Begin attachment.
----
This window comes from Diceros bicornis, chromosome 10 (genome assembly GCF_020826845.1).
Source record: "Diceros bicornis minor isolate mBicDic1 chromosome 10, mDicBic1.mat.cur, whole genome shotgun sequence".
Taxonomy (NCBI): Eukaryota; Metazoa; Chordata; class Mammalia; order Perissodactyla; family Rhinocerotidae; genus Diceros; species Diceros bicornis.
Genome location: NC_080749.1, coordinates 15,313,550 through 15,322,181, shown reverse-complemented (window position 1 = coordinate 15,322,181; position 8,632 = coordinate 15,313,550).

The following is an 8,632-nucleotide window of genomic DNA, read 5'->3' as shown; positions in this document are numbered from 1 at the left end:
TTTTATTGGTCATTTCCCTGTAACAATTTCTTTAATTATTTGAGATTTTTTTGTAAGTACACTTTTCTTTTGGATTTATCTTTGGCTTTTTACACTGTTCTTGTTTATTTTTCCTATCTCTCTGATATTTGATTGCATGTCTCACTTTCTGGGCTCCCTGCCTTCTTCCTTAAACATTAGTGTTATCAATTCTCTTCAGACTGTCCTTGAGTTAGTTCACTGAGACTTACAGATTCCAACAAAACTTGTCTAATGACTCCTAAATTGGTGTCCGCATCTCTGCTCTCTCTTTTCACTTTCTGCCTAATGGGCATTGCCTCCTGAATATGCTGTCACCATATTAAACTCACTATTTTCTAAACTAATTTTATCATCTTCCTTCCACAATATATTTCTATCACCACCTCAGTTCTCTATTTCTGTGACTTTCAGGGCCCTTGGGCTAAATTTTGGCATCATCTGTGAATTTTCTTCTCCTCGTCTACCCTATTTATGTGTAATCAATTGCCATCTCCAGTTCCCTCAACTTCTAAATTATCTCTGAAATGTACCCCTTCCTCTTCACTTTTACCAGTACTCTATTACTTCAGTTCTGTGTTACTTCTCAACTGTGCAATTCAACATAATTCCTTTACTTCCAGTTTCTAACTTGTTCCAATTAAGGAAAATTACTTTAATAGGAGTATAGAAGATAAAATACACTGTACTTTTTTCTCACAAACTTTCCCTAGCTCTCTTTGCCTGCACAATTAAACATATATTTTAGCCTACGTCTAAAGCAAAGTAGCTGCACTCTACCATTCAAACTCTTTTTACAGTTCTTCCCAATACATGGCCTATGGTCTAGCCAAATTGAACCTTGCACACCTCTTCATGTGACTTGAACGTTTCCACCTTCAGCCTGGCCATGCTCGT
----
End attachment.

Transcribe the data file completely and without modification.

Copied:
This window comes from Diceros bicornis, chromosome 10 (genome assembly GCF_020826845.1).
Source record: "Diceros bicornis minor isolate mBicDic1 chromosome 10, mDicBic1.mat.cur, whole genome shotgun sequence".
Taxonomy (NCBI): Eukaryota; Metazoa; Chordata; class Mammalia; order Perissodactyla; family Rhinocerotidae; genus Diceros; species Diceros bicornis.
Genome location: NC_080749.1, coordinates 15,313,550 through 15,322,181, shown reverse-complemented (window position 1 = coordinate 15,322,181; position 8,632 = coordinate 15,313,550).

The following is an 8,632-nucleotide window of genomic DNA, read 5'->3' as shown; positions in this document are numbered from 1 at the left end:
TTTTATTGGTCATTTCCCTGTAACAATTTCTTTAATTATTTGAGATTTTTTTGTAAGTACACTTTTCTTTTGGATTTATCTTTGGCTTTTTACACTGTTCTTGTTTATTTTTCCTATCTCTCTGATATTTGATTGCATGTCTCACTTTCTGGGCTCCCTGCCTTCTTCCTTAAACATTAGTGTTATCAATTCTCTTCAGACTGTCCTTGAGTTAGTTCACTGAGACTTACAGATTCCAACAAAACTTGTCTAATGACTCCTAAATTGGTGTCCGCATCTCTGCTCTCTCTTTTCACTTTCTGCCTAATGGGCATTGCCTCCTGAATATGCTGTCACCATATTAAACTCACTATTTTCTAAACTAATTTTATCATCTTCCTTCCACAATATATTTCTATCACCACCTCAGTTCTCTATTTCTGTGACTTTCAGGGCCCTTGGGCTAAATTTTGGCATCATCTGTGAATTTTCTTCTCCTCGTCTACCCTATTTATGTGTAATCAATTGCCATCTCCAGTTCCCTCAACTTCTAAATTATCTCTGAAATGTACCCCTTCCTCTTCACTTTTACCAGTACTCTATTACTTCAGTTCTGTGTTACTTCTCAACTGTGCAATTCAACATAATTCCTTTACTTCCAGTTTCTAACTTGTTCCAATTAAGGAAAATTACTTTAATAGGAGTATAGAAGATAAAATACACTGTACTTTTTTCTCACAAACTTTCCCTAGCTCTCTTTGCCTGCACAATTAAACATATATTTTAGCCTACGTCTAAAGCAAAGTAGCTGCACTCTACCATTCAAACTCTTTTTACAGTTCTTCCCAATACATGGCCTATGGTCTAGCCAAATTGAACCTTGCACACCTCTTCATGTGACTTGAACGTTTCCACCTTCAGCCTGGCCATGCTCGT